Letter to my younger self

Dear younger me,

Congratulations! You have just been admitted as a doctoral student. You are eager and fresh and ever so ready to contribute to a tiny corner of the scientific world. 

Just one thing before you start: this will be a long process. You remember the story of the hare and the tortoise, right? Here in Sweden, your PhD project will take at least eight times longer than your longest research project as a master student. Eight times! Can you really imagine how long that is? And can you imagine how fast time will fly by in reality?

I don’t think you can, and don’t worry, that is okay. I just want to tell you something to keep in mind. Things will change during that time.

I know this seems obvious, but allow me to elaborate. People change over time, and you as a PhD student are actually supposed to: it is called developing yourself. Relationships between supervisors and students change during that time, for better or for worse. Goals change during that time. Plans change during that time. New techniques will come up during that time. Science will change during that time.

This means two things.

Firstly, it is essential to plan your PhD project well. A project that long has to be carefully thought-out, designed, laid out. So work on your plan with your supervisor, as he/she is an expert in the field. 

Secondly, you should be ready at any time to throw your initial plan out of the window if the moment arises. As we all know, the most exciting science is hard (or impossible) to plan. Alexander Fleming certainly did not plan to invent penicillin, and yet, he did. He did not put it in his study plan or make it an intended learning outcome, but he was open-minded enough to look beyond the initial scope of his experiments. 

Of course, there is a danger in being too open-minded, both as a student and as a supervisor. If you jump at every opportunity to dig into something else than your own difficult, frustrating, slowly progressing project, you can easily spend many years in the lab before you graduate. And if your supervisor always sees opportunities for new experiments based on your data: that’s an amazing quality for a supervisor to have, but you will still have to write your thesis at some point (yes, younger me: that means right now. You will still sometimes procrastinate in the future).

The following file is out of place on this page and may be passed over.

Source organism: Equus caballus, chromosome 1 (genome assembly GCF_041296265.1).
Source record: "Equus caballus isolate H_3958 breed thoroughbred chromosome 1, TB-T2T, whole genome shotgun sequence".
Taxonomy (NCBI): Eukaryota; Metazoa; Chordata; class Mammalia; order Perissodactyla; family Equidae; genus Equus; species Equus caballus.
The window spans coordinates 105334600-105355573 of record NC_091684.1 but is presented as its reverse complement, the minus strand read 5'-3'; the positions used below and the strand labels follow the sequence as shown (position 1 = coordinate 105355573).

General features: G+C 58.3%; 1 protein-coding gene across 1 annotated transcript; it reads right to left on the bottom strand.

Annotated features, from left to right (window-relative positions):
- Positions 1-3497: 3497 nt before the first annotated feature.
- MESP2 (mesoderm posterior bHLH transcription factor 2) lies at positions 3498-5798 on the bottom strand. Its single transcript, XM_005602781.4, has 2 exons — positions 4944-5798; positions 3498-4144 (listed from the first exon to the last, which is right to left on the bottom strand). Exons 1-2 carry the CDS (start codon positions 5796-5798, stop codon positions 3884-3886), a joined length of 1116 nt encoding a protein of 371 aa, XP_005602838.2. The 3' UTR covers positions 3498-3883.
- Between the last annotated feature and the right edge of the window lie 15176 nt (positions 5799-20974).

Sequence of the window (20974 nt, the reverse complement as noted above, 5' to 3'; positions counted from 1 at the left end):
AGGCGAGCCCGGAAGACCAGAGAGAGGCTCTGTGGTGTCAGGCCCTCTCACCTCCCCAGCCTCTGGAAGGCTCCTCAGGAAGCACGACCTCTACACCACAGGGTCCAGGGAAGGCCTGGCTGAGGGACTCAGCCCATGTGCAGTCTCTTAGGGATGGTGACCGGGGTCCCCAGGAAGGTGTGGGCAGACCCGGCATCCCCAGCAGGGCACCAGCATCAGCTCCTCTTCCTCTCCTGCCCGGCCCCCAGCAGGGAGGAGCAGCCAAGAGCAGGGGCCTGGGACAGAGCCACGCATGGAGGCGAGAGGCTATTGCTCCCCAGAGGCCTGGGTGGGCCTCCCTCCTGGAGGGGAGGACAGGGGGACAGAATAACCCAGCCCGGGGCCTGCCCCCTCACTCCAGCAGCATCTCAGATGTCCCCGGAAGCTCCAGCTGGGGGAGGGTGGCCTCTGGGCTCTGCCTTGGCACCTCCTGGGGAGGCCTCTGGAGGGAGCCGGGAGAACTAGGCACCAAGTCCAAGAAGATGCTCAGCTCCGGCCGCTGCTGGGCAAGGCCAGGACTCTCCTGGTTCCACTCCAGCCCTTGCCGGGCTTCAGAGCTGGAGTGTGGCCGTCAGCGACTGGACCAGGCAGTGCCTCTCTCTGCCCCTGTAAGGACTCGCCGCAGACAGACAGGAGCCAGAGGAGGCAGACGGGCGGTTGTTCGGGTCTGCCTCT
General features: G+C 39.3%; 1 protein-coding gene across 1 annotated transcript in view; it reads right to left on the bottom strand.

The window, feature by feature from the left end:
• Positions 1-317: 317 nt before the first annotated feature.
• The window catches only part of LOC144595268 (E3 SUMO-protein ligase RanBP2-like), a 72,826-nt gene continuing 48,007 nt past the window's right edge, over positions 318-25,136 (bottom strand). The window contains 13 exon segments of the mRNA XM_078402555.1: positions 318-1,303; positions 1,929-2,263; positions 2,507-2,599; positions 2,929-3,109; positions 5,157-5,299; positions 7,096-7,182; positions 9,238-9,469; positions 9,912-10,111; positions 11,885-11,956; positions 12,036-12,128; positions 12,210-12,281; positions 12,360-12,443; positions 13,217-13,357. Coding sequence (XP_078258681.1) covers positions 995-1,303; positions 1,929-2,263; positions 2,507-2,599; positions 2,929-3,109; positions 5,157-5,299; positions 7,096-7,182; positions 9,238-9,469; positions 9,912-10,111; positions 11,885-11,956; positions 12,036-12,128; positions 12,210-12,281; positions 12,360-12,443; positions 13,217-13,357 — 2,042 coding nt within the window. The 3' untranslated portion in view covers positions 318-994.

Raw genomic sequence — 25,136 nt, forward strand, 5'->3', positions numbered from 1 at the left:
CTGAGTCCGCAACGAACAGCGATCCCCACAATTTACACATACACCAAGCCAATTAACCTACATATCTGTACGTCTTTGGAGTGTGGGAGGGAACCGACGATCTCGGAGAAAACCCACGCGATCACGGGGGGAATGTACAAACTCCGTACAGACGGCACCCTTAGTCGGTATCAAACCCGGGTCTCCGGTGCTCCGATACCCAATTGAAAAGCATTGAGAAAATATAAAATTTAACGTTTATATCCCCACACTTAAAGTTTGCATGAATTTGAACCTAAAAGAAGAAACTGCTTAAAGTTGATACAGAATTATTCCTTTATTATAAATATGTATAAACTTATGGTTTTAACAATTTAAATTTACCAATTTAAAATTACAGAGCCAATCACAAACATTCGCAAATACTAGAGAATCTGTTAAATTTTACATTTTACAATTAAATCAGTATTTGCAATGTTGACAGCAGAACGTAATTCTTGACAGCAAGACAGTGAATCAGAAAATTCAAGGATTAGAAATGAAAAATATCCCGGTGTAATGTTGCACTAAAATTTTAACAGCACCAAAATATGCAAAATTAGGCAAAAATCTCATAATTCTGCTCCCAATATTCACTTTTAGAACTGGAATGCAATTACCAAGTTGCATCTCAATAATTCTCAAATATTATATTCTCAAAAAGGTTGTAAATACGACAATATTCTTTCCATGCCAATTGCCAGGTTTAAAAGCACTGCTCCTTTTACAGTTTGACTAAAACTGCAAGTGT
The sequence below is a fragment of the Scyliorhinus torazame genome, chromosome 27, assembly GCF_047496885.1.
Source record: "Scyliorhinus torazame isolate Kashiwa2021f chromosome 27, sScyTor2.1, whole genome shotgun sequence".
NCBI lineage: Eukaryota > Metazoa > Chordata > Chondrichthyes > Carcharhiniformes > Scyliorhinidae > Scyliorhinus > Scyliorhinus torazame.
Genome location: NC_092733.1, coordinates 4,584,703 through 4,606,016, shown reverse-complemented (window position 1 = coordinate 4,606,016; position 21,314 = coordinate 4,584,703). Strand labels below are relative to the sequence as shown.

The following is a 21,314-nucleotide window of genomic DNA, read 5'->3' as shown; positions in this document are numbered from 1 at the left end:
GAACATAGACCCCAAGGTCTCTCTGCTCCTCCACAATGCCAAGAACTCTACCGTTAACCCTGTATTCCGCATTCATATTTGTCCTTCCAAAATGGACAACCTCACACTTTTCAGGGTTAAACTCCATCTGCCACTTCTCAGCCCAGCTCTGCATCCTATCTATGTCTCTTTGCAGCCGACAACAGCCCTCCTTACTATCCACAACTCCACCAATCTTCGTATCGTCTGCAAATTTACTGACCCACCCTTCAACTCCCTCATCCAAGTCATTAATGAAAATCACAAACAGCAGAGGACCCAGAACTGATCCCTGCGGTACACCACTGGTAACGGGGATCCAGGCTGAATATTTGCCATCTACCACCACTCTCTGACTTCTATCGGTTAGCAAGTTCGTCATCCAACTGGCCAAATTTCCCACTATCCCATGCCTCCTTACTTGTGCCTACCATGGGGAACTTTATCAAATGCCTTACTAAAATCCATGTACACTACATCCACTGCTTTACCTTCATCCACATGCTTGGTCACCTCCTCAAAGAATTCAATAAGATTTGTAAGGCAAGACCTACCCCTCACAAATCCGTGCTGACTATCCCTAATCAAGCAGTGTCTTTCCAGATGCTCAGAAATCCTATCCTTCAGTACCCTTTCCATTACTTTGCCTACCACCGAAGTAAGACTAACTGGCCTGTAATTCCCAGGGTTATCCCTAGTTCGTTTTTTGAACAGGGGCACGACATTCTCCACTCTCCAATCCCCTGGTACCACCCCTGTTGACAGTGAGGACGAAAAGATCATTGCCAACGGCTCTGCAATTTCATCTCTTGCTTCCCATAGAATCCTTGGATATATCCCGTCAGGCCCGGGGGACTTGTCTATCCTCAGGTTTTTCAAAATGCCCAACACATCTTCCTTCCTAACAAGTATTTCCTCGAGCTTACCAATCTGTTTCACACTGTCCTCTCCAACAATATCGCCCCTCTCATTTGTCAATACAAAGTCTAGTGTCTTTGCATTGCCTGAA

I guess what I am trying to tell you is that being a PhD student is a process. And it’s very important to see it as a process, and to allow yourself to try and fail and think and try again. It will often be hard to see your progress at its snail’s pace (or should I say tortoise’s pace?), and yet it will be so important to be flexible, but also to set small goals and celebrate those every time you reach them.

You don’t know it yet, but you will learn how to do experiments and pass your knowledge on to others. You will get familiar with your scientific topic and get to know yourself. You will realize that stepping out of your comfort zone is much harder than actually being outside it. You will meet amazing people, who will be with you when you struggle and when you succeed. You will find outlets to hone your other skills, like writing for this blog. 

Defending your PhD thesis will be the end game. How you will walk the long way there, is up to you. You will soon learn that the possibilities are endless. Undeterred by all its ups and downs, I hope you pick the path that leads to me. 

Photos by Jarda Zaoral

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